Silver single speed mountain bike sits on rock shelf with water flowing over it and bush in the background.
Hobart to host single speed national champs

Hobart is due to host the national single speed bicycle championship in April this year, the second time the event has hit Tasmania’s shores.

The single speed community is pretty niche in the bike world, but still attracts devotees from all over the country.

Single speed bicycles, as the name suggests, just work in one gear. For some riders this means putting more effort in on hills and difficult terrain, or just riding fast.

Local organiser Tim Smith says other single speed riders are more easy going.

“They will say they have three gears: sitting, standing and walking, and that they adjust their own ‘gearing’ to the terrain and company.

“It's still fair to say that single speeders are a hardy bunch, enjoying the simplicity and physical challenge of getting ourselves up hills and over technical terrain, then celebrating afterwards with craft beers.”

The Nats are being put on by a collaboration of local riding groups Bottles and Chains, Southern Single Speeders, the Hobart Dirt Devils club and the Hobart Brewing Company.

Tim says everyone comes to single speed cycling from a different place.

Drawing in green and yellow on black by artist Tom O'Hern of a devil on a bicycle with ASSN written underneath and details of the Single Speed National champs.

“As a fresh-faced bicycle messenger and cross-country mountain biker from Sydney, I went to my first Nats in 2005 at Castlemaine, Victoria. On ‘Race’ day there were people in fancy dress, there was a beer short-cut, there were people riding slow and fast on new and old bikes, and there was a lot of laughter!

“We shut down part of the main street for skid comps, criterion races on 16" bikes and the Huffy toss. I was hooked from my first taste, the bikes are simple, quiet and fun. It's more like being a kid on your BMX again. I'm also a bit of a recidivist, having been one of the organisers for the Nats in 2006, 2010, the worlds in 2016 and I'm back for another turn in 2024 for nipaluna/Hobart!

“Evidently, it's not a standard mountain biking event, with the main focus on participation, social rides and having fun rather than any serious racing. The other side to the event is awarding the hosting rites for the next year. Think awarding the Olympic Games but with bribery, corruption and a series of challenges and side events. Wait, that is how they award the Olympics…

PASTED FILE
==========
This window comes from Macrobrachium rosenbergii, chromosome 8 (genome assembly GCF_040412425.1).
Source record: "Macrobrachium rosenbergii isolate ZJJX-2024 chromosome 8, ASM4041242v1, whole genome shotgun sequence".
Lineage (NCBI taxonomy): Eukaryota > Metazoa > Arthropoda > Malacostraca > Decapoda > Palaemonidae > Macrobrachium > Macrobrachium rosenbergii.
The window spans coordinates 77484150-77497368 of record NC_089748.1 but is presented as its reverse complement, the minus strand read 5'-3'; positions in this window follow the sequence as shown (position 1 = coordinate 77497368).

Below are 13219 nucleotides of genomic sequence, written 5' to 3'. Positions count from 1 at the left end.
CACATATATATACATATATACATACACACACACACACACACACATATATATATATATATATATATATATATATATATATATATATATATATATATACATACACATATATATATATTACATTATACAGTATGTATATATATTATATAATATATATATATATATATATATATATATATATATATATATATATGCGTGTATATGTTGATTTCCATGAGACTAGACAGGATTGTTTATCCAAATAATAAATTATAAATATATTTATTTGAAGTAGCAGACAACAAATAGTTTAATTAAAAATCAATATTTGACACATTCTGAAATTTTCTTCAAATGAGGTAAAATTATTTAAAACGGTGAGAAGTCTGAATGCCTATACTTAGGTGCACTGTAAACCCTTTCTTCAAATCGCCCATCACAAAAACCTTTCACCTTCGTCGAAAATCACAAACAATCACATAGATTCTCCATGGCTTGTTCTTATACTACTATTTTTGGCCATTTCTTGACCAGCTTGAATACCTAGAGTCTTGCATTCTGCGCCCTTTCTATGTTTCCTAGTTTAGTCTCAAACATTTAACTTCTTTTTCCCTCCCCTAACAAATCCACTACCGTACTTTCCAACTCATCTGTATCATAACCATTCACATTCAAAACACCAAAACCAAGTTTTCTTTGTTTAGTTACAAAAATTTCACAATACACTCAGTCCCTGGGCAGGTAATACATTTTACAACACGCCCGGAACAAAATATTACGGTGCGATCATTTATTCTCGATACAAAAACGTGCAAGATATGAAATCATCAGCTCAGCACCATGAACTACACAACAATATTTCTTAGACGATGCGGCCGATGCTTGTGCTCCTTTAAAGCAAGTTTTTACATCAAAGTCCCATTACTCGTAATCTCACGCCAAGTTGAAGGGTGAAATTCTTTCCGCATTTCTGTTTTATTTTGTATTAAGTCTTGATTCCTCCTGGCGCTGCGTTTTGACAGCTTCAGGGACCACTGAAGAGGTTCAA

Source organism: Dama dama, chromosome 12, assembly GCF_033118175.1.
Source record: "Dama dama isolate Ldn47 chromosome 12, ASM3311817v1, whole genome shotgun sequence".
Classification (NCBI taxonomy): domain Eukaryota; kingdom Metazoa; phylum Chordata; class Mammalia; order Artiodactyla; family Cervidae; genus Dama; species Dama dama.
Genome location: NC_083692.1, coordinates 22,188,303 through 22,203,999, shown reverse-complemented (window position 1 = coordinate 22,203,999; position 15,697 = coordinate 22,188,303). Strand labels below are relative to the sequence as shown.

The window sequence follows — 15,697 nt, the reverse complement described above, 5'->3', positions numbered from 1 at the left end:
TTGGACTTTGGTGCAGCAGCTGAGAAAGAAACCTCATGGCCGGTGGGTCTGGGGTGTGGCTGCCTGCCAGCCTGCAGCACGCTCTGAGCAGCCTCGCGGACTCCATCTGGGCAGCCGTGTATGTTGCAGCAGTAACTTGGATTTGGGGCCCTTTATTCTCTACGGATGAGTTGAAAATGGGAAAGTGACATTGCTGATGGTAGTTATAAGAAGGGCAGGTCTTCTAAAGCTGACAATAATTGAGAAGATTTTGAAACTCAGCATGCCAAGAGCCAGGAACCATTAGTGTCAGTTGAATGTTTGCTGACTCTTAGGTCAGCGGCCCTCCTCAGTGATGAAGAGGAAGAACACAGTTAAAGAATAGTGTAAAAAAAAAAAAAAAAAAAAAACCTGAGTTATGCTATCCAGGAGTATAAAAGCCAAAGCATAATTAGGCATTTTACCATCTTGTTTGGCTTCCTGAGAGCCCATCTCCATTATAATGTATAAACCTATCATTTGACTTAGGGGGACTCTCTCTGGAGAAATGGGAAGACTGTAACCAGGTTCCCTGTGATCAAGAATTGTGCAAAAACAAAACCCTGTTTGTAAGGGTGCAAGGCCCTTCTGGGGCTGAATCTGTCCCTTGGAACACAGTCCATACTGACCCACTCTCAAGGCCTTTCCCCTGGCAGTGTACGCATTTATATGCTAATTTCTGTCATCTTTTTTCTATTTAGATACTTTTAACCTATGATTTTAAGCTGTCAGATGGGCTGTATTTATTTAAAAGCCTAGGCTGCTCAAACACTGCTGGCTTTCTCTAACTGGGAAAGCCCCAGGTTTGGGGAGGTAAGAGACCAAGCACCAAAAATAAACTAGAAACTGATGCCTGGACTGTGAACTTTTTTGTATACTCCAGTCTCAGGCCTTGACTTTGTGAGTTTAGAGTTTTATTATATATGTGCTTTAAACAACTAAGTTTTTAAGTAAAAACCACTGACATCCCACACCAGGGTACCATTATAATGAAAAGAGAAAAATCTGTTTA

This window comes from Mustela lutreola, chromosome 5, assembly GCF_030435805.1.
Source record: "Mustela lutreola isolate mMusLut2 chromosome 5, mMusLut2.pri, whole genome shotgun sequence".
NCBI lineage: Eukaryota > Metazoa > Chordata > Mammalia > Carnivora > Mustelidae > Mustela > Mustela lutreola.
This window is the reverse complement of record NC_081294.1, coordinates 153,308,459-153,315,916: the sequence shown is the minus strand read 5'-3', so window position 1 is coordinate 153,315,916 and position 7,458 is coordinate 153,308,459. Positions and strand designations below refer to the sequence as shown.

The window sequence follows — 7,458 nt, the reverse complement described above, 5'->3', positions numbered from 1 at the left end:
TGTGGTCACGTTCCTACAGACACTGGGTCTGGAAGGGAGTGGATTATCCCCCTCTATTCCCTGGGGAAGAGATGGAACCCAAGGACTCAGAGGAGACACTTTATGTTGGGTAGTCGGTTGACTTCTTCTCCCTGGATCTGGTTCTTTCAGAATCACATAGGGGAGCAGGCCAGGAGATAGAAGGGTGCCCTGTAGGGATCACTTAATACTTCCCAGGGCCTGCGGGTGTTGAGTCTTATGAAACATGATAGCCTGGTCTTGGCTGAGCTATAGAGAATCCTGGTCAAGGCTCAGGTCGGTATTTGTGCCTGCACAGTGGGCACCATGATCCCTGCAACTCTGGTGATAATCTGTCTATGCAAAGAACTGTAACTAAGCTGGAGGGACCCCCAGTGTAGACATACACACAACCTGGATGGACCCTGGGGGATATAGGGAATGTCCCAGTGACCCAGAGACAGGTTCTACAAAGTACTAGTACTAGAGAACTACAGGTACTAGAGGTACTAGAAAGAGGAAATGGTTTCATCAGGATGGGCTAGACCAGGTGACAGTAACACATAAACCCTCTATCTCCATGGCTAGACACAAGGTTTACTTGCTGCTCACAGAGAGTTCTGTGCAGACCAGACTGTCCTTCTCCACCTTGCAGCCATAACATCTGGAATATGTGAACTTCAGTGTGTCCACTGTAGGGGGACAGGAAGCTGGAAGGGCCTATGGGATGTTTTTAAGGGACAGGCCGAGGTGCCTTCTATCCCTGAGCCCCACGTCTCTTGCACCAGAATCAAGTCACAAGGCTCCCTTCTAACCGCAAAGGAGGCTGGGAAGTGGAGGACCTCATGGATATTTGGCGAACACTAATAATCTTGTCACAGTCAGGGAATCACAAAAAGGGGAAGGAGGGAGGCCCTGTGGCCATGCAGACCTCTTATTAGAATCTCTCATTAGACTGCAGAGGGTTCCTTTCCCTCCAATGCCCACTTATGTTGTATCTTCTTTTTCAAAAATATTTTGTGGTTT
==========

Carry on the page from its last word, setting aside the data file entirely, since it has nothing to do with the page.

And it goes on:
“The take home is that you'll have a good time, you'll meet some new friends and nobody will care what bike you bring, what you wear, what you look like or where you come from, even if you do have to bring your geared bike. We can help you choose and lock out a gear to join in the fun.”

The Nats have been held regularly since around 2003 and this year will involve one day of “racing”. There will be obligatory fancy dress on Saturday 27 April at Waterworks Reserve, and social rides from 25 April to 28 April.

Some of the extra-race activities include a social ride and skid competition on the Queens Domain, social ride to Fern Tree Tavern for lunch and return to town via the North–South Track, and a Meehan Range social ride and BBQ. There will also be a series of hosting rites challenges at the Hobart Brewing Company on Thursday, Friday and Saturday nights.

“There may be a quiz, there may be some interpretive dancing, there will be some under-sized bikes and over-confident people,” Tim says.

Single speed bikes in a line in front of a log at the trailhead of one of the MTB trails on kunanyi/Mt Wellington

Adding to the Hobart event is local artist Tom O’Hern’s distinctive style adorning the full-finger Sendy gloves all participants will receive. O’Hern’s work is known to many Hobart riders thanks to his giant smiling mouth mural alongside the Intercity Cycleway, as well as the planets he’s painted on the path.

The entry price of $199 includes three lunches, the Tom O’Hern gloves, musette bag with stickers and an old-school low-fi bike 'zine (hand-made magazine). There are also entry categories for 14–18 year-olds – $160, and under-14s – $100.

Entrants must hold an AusCycling racing membership which costs $44 for one day or there’s the option of a free trial if it’s been more than three years since you last took out a licence.